Saturday, October 28, 2006
i spoke about public criminology (and, by extension, public sociology), using clifford shaw as an exemplar. many law professors have been doing pubcrim for years, particularly on the op/ed front, but one of the economists in attendance suggested that the idea of public economics would never get much momentum. i mumbled something about lester thurow and john r. commons, and, of course, steven levitt's name came up. still, i think my questioner was probably right about the prospects for pub econ. is there a public aspect to other disciplines (e.g., pub polisci, pub anthro, pub psych, pub history, pub philosophy, pub geography, pub genetics), or is sociology somehow uniquely positioned to want or need a public moniker? if so, does this signal the relative weakness or the relative strength of sociology as a discipline?
selection, strain, or opportunity in grad student cheating?
a new self-report study finding high rates of cheating among business students is getting some press this week. business professor donald mccabe of rutgers, kenneth butterfield of washington state, and linda klebe trevino of pennsylvania state collected data from 5,331 graduate students at 32 colleges and universities in the united states and canada from 2002 to 2004. the researchers asked about 13 behaviors, including cheating on tests and exams, plagiarism, faking a bibliography or turning in someone else's work.
here is the prevalence of cheating by area of study:
Percentage of graduate students who acknowledged cheating in the past year:
Physical sciences: 50%
Med students/health care: 49%
Humanities/social sciences: 39%
i haven't seen the full study, but my guess is that the high prevalence rates are due to one or more common but less serious offenses. nevertheless, the study includes some good data on frequency and variety of cheating as well, which also seems to point the finger at business students.
the raw results raise some interesting questions. it is easy to formulate a selectivity hypothesis (e.g., business and law students are greedier), but there may also be more strain or competition in these fields (e.g., high-stakes exams and class ranks that matter) and, perhaps, more frequent opportunities to cheat (e.g., midterms and finals rather than seminar papers). is it selection, strain, or opportunity that places business students at the top of the list and social scientists at the bottom?
Tuesday, October 24, 2006
my librarian is better than your librarian
for crim researchers, the upshot is that we might miss an important article if we only search criminal justice abstracts. ms. herther gives a few examples from the journal criminology to show potential gaps in cja coverage.
here's her accompanying note:
I had mentioned some time ago about the work that I did a year ago - first comparing journals lists, etc. - between Sociological Abstracts and Criminal Justice Abstracts. In general they are both wonderful databases, however I always felt somewhat "twitchy" about CJA, so I pursued it by looking at specific issue by issue coverage and prepared a brief report of what I found - and my recommendations for secondary research - which is attached. CJA is a wonderful database, but at an advanced level, I'd strongly encourage faculty and students to use both SA and CJA to guarantee comprehensiveness. I'd hate to have anyone miss something significant.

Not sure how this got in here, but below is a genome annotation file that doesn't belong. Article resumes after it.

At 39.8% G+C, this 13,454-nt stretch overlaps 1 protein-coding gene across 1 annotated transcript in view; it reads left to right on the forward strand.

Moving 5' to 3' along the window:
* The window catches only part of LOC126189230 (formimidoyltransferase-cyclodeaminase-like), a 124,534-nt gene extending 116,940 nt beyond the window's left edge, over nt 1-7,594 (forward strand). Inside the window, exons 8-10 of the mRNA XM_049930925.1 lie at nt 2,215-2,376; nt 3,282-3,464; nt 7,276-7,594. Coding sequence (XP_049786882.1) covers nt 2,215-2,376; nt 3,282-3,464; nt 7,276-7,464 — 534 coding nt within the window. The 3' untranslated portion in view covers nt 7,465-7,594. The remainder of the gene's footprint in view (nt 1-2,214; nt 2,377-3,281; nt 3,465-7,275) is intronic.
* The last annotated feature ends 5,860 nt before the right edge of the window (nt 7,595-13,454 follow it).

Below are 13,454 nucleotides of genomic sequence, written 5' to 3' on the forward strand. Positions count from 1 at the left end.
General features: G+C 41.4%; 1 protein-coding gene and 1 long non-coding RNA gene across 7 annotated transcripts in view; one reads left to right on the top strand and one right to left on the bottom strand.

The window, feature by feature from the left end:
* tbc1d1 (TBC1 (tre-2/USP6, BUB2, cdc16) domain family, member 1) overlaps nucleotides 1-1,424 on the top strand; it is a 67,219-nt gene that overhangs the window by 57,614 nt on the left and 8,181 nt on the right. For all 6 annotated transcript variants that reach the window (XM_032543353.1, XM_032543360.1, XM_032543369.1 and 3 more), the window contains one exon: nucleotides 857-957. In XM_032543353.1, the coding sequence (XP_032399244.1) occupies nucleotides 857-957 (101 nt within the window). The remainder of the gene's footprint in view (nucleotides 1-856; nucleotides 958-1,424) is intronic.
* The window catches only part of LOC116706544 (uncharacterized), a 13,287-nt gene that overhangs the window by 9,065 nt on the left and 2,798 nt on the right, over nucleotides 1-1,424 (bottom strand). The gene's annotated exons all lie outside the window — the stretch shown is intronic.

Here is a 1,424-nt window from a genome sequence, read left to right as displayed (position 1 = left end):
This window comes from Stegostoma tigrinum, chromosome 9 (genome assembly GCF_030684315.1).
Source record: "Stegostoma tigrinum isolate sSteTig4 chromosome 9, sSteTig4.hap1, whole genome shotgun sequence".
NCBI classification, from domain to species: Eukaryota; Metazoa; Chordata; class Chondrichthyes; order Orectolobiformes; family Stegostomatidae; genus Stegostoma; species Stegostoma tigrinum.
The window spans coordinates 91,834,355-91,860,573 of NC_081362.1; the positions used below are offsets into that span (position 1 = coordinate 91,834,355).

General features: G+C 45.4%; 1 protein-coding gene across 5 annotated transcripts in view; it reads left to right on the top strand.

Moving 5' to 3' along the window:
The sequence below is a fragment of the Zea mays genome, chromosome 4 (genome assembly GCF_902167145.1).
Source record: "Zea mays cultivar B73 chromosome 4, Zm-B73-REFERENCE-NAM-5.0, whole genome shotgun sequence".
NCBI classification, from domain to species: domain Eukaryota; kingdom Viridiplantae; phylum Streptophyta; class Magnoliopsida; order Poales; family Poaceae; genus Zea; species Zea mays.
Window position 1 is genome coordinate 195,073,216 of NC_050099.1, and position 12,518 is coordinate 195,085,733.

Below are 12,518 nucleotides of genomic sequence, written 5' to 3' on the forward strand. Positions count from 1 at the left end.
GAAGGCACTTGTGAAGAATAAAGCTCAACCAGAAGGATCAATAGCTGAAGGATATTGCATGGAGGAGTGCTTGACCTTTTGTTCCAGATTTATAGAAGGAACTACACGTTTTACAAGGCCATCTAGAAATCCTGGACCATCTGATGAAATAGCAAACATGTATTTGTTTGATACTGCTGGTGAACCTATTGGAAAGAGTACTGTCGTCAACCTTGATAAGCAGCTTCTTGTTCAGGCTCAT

Friday, October 20, 2006
estimates of glb individuals from the american communities survey
the study reports that the number of same-sex couples in the U.S. grew by more than 30 percent from 2000 to 2005, from about 600,000 couples in 2000 to almost 777,000 in 2005. this likely signals a major shift in willingness to report the nature of the relationship rather than a major shift in actual relationships. given the magnitude of the change, i'll need a bit more assurance that the imperfect indicators are at least consistently measured at the two data points. if measurement artifacts aren't a huge problem, the shift likely indicates that the stigma associated with same-sex partnering is rapidly diminishing.
the report offers some intriguing estimates on the spatial distribution of sexual preference. minnesota is among the top ten states in the estimated percentage of gay men, lesbians, and bisexuals in the adult population at 4.7 percent. i figured that urban d.c. would be have a high percentage of same sex couples, but i'm not sure why new hampshire and washington are ranked so high. is willingness to report higher in these states? (and, does affluence or racial homogeneity have something to do with willingness to report?). or, are there simply lots of same-sex couples in washington and new hampshire?
Rank and Estimated % of gay men, lesbians, and bisexuals in the adult population
1 District of Columbia 8.1%
2 New Hampshire 6.6%
3 Washington 5.7%
4 Massachusetts 5.7%
5 Maine 5.2%
6 California 5.2%
7 Colorado 5.1%
8 Vermont 5.1%
9 New Mexico 4.9%
10 Minnesota 4.7%
both new hampshire and minnesota had high rates of growth in same-sex couples, though these numbers are a little misleading because the 2000 base rates were rather low in most midwestern states:
Rank and % Increase in Same-sex couples, 2000 to 2005
1 New Hampshire 106%
2 Wisconsin 81%
3 Minnesota 76%
4 Nebraska 71%
5 Kansas 68%
6 Ohio 62%
7 Colorado 58%
8 Iowa 58%
9 Missouri 56%
10 Indiana 54%
finally, the twin cities ranks high among metro areas (5.7%). at 12.5%, minneapolis ranks behind only san francisco (15.4%) and seattle (12.9%) in the estimated percentage of gay men, lesbians, and bisexuals.
estimated % of gay men, lesbians, and bisexuals in metro and largest city
1 San Francisco-Oakland-Fremont 8.2% 15.4%
2 Seattle-Tacoma-Bellevue 6.5% 12.9%
3 Boston-Cambridge-Quincy 6.2% 12.3%
4 Portland-Vancouver-Beaverton 6.1% 8.8%
5 Tampa-St. Petersburg-Clearwater 5.9% 6.1%
6 Austin-Round Rock 5.9% 4.8%
7 Denver-Aurora 5.8% 8.2%
8 Minneapolis-St. Paul-Bloomington 5.7% 12.5%
9 Orlando-Kissimmee 5.7% 7.7%
10 Hartford-West Hartford-East Hartford 5.6% 6.8%
looking at these descriptive statistics, i can't help but note the high ranking of some of the nation's most attractive places: san francisco, seattle, minneapolis, boston, and portland are the top five cities on the list. it ain't exactly sodom and gomorrah, right?
do the fervent critics of same-sex marriage actually sound the alarm that their burg could "become just like new hampshire?" or warn, "look what happened to portland!" based on these data, i know where i'd be happiest living and raising my kids: in places where there are many same-sex couples and, just as importantly, where there is little or no stigma attached to sexual preference.